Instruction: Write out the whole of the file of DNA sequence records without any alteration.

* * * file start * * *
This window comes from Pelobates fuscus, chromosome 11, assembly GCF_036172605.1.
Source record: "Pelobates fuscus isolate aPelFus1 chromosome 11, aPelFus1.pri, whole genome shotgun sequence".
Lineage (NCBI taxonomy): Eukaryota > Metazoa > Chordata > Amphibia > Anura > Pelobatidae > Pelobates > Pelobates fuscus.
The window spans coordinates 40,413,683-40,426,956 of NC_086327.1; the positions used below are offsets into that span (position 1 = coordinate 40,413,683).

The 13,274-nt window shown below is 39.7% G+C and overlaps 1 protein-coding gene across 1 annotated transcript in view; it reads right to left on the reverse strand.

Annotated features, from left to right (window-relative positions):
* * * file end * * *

This window comes from Pelobates fuscus, chromosome 11, assembly GCF_036172605.1.
Source record: "Pelobates fuscus isolate aPelFus1 chromosome 11, aPelFus1.pri, whole genome shotgun sequence".
Lineage (NCBI taxonomy): Eukaryota > Metazoa > Chordata > Amphibia > Anura > Pelobatidae > Pelobates > Pelobates fuscus.
The window spans coordinates 40,413,683-40,426,956 of NC_086327.1; the positions used below are offsets into that span (position 1 = coordinate 40,413,683).

The 13,274-nt window shown below is 39.7% G+C and overlaps 1 protein-coding gene across 1 annotated transcript in view; it reads right to left on the reverse strand.

Annotated features, from left to right (window-relative positions):